Roth IRA conversion is one of the hottest investing topics of 2010. Since the IRS lifted the ban on Roth conversions for $100k+ earners at the start of the year, scores of articles have been written about whether to convert. For many investors, the answer lies in understanding the simple but all-important pro-rata rule that the IRS uses in determining your conversion tax.
Briefly, Does Conversion Make Sense for Me?
Roth IRAs are attractive because they allow you to pass along tax-free assets to your heirs, they don’t have required minimum distributions (RMDs), and they provide a means for tax diversification in retirement (a hedge against potential tax policy changes). Of course, when you convert, you’ll owe taxes on prior tax-deductible contributions, and the income from conversion could bump you into a higher tax bracket or cause you to miss out on valuable tax credits. Generally speaking, Roth conversion makes the most sense for those who won’t withdraw the money for several years (better yet, decades), and for those who expect to be in a similar or higher tax bracket upon withdrawal. Vanguard’s Roth IRA Conversion Calculator is a handy tool for running some scenarios based on your unique situation, but if in doubt, it’s best to consult your tax advisor.
The Impact of the Pro-Rata Rule
The most common questions that I get about Roth conversion relate to avoiding the large upfront tax bill. Those who have made past nondeductible contributions wonder if they can convert just the nondeductible portion of their IRA, while others ask if they can make a new nondeductible contribution and immediately convert it to a Roth. There’s nothing illegal about these tactics, but in most cases, the pro-rata rule will prevent you from getting away tax-free. This rule requires that each distribution from an IRA contain the same proportions of taxable and non-taxable assets as your total IRA balance (rollovers, SEP-IRAs, SIMPLE IRAs, etc). In other words, you can’t cherry-pick which assets you want to convert. The rule is best explained with an example.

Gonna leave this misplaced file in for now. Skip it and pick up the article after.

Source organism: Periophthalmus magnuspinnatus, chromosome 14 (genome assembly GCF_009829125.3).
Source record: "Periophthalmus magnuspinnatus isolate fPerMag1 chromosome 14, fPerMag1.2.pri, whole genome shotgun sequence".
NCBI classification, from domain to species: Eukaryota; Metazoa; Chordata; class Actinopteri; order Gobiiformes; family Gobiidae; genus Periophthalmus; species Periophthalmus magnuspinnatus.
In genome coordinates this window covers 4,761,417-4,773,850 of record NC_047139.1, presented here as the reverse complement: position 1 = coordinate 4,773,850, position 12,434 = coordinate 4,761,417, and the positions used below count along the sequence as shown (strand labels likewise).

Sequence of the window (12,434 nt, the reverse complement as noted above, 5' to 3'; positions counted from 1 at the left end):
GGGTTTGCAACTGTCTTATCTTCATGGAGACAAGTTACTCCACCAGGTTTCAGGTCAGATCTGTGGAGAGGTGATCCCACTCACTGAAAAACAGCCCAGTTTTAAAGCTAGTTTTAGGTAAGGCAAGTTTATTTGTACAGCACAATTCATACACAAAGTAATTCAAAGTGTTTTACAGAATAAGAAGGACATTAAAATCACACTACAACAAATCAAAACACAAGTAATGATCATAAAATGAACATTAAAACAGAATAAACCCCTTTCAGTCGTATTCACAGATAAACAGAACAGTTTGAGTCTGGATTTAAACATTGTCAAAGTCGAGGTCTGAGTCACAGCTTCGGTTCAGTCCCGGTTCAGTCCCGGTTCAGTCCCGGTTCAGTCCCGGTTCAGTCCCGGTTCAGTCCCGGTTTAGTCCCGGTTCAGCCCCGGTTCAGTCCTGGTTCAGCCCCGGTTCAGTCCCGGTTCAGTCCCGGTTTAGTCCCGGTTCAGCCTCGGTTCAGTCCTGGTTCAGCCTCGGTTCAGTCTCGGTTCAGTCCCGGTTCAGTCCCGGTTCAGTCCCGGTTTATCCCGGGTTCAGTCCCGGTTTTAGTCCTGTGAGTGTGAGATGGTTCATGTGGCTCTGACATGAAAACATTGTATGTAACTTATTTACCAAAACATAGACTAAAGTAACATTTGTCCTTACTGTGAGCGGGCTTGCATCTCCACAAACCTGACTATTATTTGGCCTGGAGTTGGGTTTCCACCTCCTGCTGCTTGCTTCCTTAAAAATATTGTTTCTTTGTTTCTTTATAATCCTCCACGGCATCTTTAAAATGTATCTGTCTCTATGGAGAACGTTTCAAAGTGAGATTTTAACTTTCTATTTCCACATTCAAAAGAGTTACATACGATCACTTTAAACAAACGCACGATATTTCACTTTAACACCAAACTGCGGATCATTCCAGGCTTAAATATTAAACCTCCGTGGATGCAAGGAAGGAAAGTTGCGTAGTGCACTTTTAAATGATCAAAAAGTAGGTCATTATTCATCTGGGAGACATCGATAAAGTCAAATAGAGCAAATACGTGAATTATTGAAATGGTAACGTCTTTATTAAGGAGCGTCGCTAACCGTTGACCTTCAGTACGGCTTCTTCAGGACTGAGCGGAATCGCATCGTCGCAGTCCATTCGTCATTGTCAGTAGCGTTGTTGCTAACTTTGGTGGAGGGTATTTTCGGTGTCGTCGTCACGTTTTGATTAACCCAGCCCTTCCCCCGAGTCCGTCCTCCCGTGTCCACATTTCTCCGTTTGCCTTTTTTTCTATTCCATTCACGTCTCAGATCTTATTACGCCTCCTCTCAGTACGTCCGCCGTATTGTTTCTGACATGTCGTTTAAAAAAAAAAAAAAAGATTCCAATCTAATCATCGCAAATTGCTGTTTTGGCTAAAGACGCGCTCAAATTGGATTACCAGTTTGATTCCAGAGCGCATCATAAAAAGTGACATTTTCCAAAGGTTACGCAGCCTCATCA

Let’s say that Sam has $100,000 in total IRA assets, $20,000 of which came from nondeductible contributions. Because of the pro-rata rule, any partial conversion will be considered 80% taxable and 20% tax-free, the same proportions as Sam’s total IRA balance. If Sam wishes to convert $20,000 to a Roth IRA in 2010, he will owe taxes on 80% of $20,000, or $16,000. If he’s in the 28% tax bracket, that’s a $4,480 federal tax bill.
Of course, there are a couple of ways that Sam could avoid this sticky rule. If his employer-sponsored retirement plan allows rollovers from IRAs, Sam could roll the $80,000 taxable portion of his IRA into his employer plan and then convert the remaining $20,000 to a Roth IRA without owing taxes. He could also look at his wife’s IRA situation. If her IRAs have a higher percentage of nondeductible contributions, it might make sense to convert her IRA assets before his. Again, it’s probably best to check with your tax advisor if it sounds like these tactics might work for you.
There’s a lot of hype about Roth IRA conversion, but for most investors, the decision is far from a no-brainer. Hopefully, a better understanding of the IRS pro-rata calculation will allow you to make a more intelligent decision about converting in 2010.
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